” We the General Assembly of Virginia do enact that no man shall be compelled to frequent or support any religious worship, place, or ministry whatsoever, nor shall be enforced, restrained, molested, or burthened in his body or goods, nor shall otherwise suffer, on account of his religious opinions or belief; but that all men shall be free to profess, and by argument to maintain, their opinions in matters of religion, and that the same shall in no wise diminish, enlarge, or affect their
civil capacities.”

— From the Virginia Statute for
Religious Freedom, ratified 1786;
drafted by Thomas Jefferson in 1777

In his reading of the Qur’an as a law book, Jefferson was aided by a relatively new English translation that was not only technically superior to earlier attempts, but also produced with a sensitivity that was not unlike Jefferson’s own emerging attitudes. Entitled The Koran; commonly called the Alcoran of Mohammed, it was prepared by the Englishman George Sale and published in 1734 in London. A second edition was printed in 1764, and it was this edition that Jefferson bought. Like Jefferson, Sale was a lawyer, although his heart lay in oriental scholarship. In the preface to his translation, he lamented that the work “was carried on at leisure time only, and amidst the necessary avocations of a troublesome profession.” This preface also informed the reader of Sale’s motives: “If the religious and civil Institutions of foreign nations are worth our knowledge, those of Mohammed, the lawgiver of the Arabians, and founder of an empire which in less than a century spread itself over a greater part of the world than the Romans were ever masters of, must needs be so.” Like Pufendorf, Sale stressed Muhammad’s role as a “lawgiver” and the Qur’an as an example of a distinct legal tradition.

This is not to say that Sale’s translation is free of the kind of prejudices against Muslims that characterize most European works on Islam of this period. However, Sale did not stoop to the kinds of affronts that tend to fill the pages of earlier such attempts at translation. To the contrary, Sale felt himself obliged to treat “with common decency, and even to approve such particulars as seemed to me to deserve approbation.” In keeping with this commitment, Sale described the Prophet of Islam as “richly furnished with personal endowments, beautiful in person, of a subtle wit, agreeable behaviour, shewing liberality to the poor, courtesy to every one, fortitude against his enemies, and, above all, a high reverence for the name of God.” This portrayal is markedly different from those of earlier translators, whose primary motive was to assert the superiority of Christianity.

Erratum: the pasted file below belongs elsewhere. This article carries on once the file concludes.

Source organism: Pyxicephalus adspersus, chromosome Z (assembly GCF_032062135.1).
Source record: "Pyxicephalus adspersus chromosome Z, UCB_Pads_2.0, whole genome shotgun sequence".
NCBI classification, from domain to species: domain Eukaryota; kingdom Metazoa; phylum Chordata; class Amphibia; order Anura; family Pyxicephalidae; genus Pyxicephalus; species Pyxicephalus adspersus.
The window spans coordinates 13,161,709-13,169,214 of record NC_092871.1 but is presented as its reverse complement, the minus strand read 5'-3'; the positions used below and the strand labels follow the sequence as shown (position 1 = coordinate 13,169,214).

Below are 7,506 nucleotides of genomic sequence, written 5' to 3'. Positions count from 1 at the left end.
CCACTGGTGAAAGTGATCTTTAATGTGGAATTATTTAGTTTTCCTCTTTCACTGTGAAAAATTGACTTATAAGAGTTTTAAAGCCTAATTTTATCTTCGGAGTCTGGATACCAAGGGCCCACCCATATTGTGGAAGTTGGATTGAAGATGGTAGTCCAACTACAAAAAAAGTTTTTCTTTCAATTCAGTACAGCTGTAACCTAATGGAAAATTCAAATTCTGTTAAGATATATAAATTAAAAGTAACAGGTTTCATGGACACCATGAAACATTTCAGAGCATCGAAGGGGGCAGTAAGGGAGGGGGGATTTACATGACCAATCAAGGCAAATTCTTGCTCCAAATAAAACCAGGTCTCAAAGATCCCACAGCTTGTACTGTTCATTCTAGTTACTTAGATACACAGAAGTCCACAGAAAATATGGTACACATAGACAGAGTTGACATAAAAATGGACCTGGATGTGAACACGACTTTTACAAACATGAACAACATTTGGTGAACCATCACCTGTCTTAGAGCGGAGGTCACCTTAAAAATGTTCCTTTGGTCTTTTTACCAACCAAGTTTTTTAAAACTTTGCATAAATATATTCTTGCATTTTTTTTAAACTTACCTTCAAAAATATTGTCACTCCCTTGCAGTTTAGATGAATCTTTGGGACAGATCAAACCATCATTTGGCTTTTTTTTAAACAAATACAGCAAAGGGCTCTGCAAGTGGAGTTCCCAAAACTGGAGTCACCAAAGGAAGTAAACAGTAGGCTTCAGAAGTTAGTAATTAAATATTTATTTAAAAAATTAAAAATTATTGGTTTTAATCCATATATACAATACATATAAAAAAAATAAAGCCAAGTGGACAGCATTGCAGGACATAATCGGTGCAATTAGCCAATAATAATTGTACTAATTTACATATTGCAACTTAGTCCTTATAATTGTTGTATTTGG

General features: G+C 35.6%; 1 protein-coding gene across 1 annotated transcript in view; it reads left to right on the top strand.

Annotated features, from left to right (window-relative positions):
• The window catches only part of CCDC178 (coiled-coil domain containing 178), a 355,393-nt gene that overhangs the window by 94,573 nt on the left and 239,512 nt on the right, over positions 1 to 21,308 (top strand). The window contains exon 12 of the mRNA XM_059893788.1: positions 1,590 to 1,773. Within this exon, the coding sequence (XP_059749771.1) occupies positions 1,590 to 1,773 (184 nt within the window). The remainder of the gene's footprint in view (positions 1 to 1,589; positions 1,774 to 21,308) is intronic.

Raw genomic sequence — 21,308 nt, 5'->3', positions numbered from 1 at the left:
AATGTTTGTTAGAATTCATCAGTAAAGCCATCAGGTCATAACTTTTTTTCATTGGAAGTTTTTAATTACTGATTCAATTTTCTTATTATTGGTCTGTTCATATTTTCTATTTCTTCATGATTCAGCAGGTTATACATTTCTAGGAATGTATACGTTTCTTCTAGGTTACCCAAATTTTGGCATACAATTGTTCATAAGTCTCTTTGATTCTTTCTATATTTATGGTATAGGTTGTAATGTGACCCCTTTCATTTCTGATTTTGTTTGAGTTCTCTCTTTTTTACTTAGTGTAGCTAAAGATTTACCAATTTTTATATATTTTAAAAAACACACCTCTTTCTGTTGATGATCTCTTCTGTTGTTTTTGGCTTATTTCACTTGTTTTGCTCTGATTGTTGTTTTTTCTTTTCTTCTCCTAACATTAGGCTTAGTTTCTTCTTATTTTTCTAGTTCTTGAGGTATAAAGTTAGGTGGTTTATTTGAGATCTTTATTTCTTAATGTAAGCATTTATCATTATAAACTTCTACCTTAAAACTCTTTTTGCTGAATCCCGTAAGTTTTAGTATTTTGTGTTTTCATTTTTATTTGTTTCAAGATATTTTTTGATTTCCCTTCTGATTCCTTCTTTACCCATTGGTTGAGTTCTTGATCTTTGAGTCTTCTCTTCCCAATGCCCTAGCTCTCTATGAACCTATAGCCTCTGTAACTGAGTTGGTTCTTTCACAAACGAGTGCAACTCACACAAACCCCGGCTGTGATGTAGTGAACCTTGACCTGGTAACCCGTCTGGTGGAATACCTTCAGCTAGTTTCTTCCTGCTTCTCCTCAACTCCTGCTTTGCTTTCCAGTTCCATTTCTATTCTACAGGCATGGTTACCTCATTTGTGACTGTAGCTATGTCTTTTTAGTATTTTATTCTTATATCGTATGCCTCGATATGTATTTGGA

In addition to the relative liberality of Sale’s approach, he also surpassed earlier writers in the quality of his translation. Previous English versions of the Qur’an were not based on the original Arabic, but rather on Latin or French versions, a process that layered fresh mistakes upon the errors of their sources. Sale, by contrast, worked from the Arabic text. It was not true, as Voltaire claimed in his famous Dictionnaire philosophique of 1764, that le savant Sale had acquired his Arabic skills by having lived for 25 years among Arabs; rather, Sale had learnt the language through his involvement in preparing an Arabic translation of the New Testament to be used by Syrian Christians, a project that was underwritten by the Society for the Promotion of Christian Knowledge in London. Studying alongside Arab scholars who had come to London to assist in this work, he acquired within a few years such good command of the language that he was able to serve as a proofreader of the Arabic text.

"Translation" or "Interpretation"?“In this Qur’an, We have put forward all kinds of illustrations for people, so that they may take heed—an Arabic Qur’an, free from any distortion.”

That quotation from Surah 39, Verses 27-28, of the Qur’an was rendered into English by Muhammad A. S. Abdel Haleem, Professor of Islamic Studies at the School of Oriental and African Studies in London. It emphasizes a basic yet far-reaching fact about the holy book of Islam: It was received and recorded in the Arabic language. Muslims believe that the Qur’an is inseparable from the language in which it was revealed, and for this reason, all Muslims worldwide recite it in Arabic, even though today the vast majority of Muslims are neither Arabs nor native speakers of Arabic. Many Muslims also regard the eloquence of the Qur’an as evidence of its divine provenance. A popular story recounts how, in the time of Muhammad, the most famous poet of Makkah converted to Islam after reading one of its verses, convinced that no human could ever produce a work of such beauty.

This makes any attempt to render the Qur’an into another language a daunting task, and explains why Muslims prefer to call non-Arabic versions of the Qur’an “interpretations.” The difficulties are compounded further by the interpretive problems inherent in all translations, that is, the word-by-word demand for decisions about the intended meaning of the original and the most suitable equivalent in the target language. These issues the Qur’an itself seems to anticipate: “Some of its verses are definite in meaning—these are the cornerstone of the scripture—and others are ambiguous. The perverse at heart eagerly pursue the ambiguities in their attempt to make trouble and to pin down a specific meaning of their own: only God knows the true meaning.” (Surah 3, Verse 7, Abdel Haleem version)

Most modern-day “translators” of the Qur’an explicitly engage these issues and explain their particular approach and decisions. While there will never be a definitive Qur’an in any language other than Arabic, these days English readers are able to choose from among a wide selection of careful “interpretations.”